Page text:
GENEVA (KXAN) — As we approach 2021 Hurricane Season, the World Meteorological Organization’s Hurricane Committee has made some changes to storm naming going forward.
The WMO and National Hurricane Center issue names for tropical cyclones with each name starting with a different letter of the alphabet. There are 26 letters in the alphabet, but only 21 names in a given season, because no storms are given names beginning with the letters Q, U, X, Y and Z. They don’t name storms after those letters, because there aren’t enough common names beginning with those letters, and sometimes names beginning with Q, U, X, Y and Z can be hard to understand across various languages.
Twice before, including during the 2020 Atlantic Hurricane Season, the entire 21-name list was used and the Greek alphabet was needed to supplement the names given for that year. In 2020, nine names from the Greek alphabet were used in addition to the original 21-name list.
Storm Naming Changes
Going forward, the WMO has decided the Greek alphabet will no longer be used to supplement the 21 original names on both the Atlantic names list and Pacific names list. Instead a separate list of 21 names will be used. This change in practice was decided based on the following reasons according to the WMO:
- There can be too much focus on the use of Greek alphabet names and not the actual impacts from the storm. This can greatly detract from the needed impact and safety messaging.
- There is confusion with some Greek alphabet names when they are translated into other languages used within the Region.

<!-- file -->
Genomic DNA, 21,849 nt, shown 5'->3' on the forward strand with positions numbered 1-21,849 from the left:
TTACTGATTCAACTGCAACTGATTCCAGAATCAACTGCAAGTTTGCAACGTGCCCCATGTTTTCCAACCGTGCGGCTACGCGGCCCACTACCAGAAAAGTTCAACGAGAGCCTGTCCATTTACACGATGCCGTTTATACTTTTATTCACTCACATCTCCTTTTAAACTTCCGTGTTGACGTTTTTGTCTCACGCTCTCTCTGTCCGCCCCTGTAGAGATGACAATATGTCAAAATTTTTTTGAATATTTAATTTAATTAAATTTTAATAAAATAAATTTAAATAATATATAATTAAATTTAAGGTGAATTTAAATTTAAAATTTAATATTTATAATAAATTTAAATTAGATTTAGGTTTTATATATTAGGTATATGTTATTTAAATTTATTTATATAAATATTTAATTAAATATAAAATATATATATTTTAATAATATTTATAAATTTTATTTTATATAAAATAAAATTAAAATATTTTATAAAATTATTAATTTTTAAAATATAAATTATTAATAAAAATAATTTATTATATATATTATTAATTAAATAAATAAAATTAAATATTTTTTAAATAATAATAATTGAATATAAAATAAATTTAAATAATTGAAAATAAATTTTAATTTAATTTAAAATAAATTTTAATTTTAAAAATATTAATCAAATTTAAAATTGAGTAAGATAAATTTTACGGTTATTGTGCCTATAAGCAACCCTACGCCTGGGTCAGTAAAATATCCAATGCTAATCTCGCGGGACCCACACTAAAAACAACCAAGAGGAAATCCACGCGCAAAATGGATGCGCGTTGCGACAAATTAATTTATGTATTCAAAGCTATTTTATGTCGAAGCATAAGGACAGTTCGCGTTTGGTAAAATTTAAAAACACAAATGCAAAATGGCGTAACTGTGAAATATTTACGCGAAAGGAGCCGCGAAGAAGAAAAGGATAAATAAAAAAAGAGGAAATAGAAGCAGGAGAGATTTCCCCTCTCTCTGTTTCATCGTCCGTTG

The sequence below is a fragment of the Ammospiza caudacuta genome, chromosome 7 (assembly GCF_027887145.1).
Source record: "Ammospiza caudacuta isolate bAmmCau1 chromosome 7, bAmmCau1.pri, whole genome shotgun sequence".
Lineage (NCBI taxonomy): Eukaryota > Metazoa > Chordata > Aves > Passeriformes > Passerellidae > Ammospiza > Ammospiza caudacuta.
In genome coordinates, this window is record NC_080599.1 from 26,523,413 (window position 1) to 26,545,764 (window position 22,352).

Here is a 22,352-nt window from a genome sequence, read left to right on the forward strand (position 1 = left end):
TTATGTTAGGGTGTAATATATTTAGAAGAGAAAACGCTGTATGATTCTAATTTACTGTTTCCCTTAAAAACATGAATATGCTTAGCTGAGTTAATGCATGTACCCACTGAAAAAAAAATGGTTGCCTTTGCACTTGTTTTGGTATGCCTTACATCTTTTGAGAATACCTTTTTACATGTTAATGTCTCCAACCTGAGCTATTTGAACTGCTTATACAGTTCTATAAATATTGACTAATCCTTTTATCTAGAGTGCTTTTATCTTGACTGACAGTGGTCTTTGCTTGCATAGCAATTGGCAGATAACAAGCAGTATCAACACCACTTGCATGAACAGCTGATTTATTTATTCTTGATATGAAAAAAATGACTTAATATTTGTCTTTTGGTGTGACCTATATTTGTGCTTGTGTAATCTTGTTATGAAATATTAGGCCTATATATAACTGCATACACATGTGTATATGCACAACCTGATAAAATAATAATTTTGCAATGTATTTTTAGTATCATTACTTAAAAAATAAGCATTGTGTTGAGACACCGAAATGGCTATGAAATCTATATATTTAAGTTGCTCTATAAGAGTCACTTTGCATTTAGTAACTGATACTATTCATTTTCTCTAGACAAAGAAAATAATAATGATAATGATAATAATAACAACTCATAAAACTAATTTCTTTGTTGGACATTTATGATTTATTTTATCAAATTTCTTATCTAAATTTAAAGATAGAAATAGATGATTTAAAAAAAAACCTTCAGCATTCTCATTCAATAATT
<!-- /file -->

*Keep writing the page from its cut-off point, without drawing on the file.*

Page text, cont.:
- The pronunciation of several of the Greek letters (Zeta, Eta, Theta) are similar and occur in succession. In 2020, this resulted in storms with very similar sounding names occurring simultaneously, which led to messaging challenges rather than streamlined and clear communication.
- Impacts from Eta and Iota were severe enough that those names have formally retired by the Hurricane Committee. There was no formal plan for retiring Greek names, and the future use of these names would be inappropriate.
The first 21 named storms in a season get their names from a list that gets rotated every six years. If a storm caused significant destruction or loss of life then that name is retired and replaced with a new name. For instance, no storm will ever be named “Katrina” again as that name was retired after 2005.
2021 Atlantic storm names and supplemental names
These are this year’s Atlantic tropical cyclone names:
These are the 21 SUPPLEMENTAL names to be used if the first 21 names (above) get used:
In this year’s meeting of the WMO’s Hurricane Committee, it retired the names Dorian, Laura, Eta and Iota. Dorian was only just retired this year, despite being a 2019 storm, because the COVID-19 pandemic impacted the agenda of this meeting last year.
Atlantic Hurricane Season begins June 1 and continues through Nov. 30. There had been discussion this year about whether to begin the season earlier given a recent increase in named storms prior to June 1, but the WMO decided to keep the season dates the same.